Information Technology Reference
Although a duplicate includes a single copy of your data, a versioned
backup has many different versions of your data—including, crucially,
copies of files that have since been deleted. This makes it much more
likely that you'll be able to retrieve the files you need in the event of a
problem. Don't get hung up on the word “version,” because even if you
never need to see a previous version of a file, you may want to see a file
that was accidentally deleted, damaged, or overwritten. And, because
versioned backups can be updated much more quickly and easily than
bootable duplicates (sometimes as often as every time you save, or as
seldom as once a day), your prospects of recovering from data loss are
much better than with duplicates alone.
You might use Time Machine to create versioned backups. It's easy to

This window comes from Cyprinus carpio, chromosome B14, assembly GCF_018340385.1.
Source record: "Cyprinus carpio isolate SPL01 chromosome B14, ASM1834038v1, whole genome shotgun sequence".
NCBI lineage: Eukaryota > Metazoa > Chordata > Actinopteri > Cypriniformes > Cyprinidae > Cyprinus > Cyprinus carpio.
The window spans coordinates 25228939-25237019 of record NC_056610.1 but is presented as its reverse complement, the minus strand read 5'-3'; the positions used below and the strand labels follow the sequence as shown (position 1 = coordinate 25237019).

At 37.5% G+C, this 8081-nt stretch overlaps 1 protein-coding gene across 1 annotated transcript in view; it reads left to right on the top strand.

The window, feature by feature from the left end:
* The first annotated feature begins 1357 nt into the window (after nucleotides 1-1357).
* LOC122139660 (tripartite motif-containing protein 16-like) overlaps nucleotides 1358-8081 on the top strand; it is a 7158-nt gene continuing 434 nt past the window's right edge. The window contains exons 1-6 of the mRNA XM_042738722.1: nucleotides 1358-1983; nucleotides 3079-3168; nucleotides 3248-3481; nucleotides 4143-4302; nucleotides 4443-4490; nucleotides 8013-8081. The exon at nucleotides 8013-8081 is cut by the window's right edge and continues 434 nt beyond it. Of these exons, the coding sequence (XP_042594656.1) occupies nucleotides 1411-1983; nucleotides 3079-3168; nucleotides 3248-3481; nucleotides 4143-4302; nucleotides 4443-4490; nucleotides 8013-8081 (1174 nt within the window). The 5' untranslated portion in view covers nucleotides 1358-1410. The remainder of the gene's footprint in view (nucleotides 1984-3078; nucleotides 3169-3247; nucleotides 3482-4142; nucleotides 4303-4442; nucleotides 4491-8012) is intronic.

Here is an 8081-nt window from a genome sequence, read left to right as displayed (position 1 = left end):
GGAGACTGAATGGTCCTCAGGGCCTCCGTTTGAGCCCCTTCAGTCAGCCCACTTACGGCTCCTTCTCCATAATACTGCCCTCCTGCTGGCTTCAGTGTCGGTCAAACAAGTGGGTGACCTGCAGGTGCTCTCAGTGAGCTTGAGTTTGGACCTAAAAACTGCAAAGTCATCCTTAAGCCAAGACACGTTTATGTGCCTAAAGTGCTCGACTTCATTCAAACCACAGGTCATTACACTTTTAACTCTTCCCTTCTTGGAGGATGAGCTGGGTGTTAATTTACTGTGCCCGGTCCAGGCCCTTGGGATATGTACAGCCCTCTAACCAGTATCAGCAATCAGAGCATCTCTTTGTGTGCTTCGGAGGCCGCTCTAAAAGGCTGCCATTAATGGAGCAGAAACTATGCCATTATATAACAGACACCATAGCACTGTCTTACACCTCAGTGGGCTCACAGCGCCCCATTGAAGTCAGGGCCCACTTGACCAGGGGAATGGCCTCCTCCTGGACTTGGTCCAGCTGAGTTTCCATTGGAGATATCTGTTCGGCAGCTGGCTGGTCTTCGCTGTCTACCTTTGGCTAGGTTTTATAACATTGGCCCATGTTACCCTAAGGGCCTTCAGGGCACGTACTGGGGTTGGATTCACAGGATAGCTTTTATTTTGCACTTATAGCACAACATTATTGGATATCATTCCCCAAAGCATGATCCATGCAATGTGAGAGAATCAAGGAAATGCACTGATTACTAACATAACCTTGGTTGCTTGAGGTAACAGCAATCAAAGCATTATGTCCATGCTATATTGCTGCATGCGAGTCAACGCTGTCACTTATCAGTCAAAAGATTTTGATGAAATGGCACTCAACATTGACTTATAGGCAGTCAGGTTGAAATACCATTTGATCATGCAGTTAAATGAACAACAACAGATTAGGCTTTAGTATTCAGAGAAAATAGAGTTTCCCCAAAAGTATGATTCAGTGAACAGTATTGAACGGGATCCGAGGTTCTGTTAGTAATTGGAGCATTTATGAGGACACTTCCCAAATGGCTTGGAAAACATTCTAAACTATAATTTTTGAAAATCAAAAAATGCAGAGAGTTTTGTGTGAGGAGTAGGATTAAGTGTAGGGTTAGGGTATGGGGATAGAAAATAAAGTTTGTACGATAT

use, and the cost is right—it's included with Mac OS X. Time Machine
isn't perfect for everyone, though, and I explain why in Decide If Time
Most people need versioned backups, even if they don't realize they
do, but in some cases they're unnecessary. If you create very little
new content on your Mac, using it mainly to surf the Web, play games,
or consume streaming content, then versioned backups won't benefit
you much. Or, if you do create lots of content but store it mostly in
the cloud—especially with services that store multiple versions of files,
such as Dropbox and Google Docs—having (local) versioned backups
may be overkill. But the more you use your Mac to create and store
unique information, the more valuable versioned backups become.
Why Create Bootable Duplicates?
Of the many things that could go wrong with your Macintosh, quite
a few of them involve problems with either the hard drive or SSD itself
(that is, physical or electronic damage) or the way data is stored on it
(directory corruption or media errors of other sorts). No matter how
scrupulous you are with saving and backing up your files, you could
find yourself, one day, facing symptoms such as these:
Your Mac crashes repeatedly, for no apparent reason.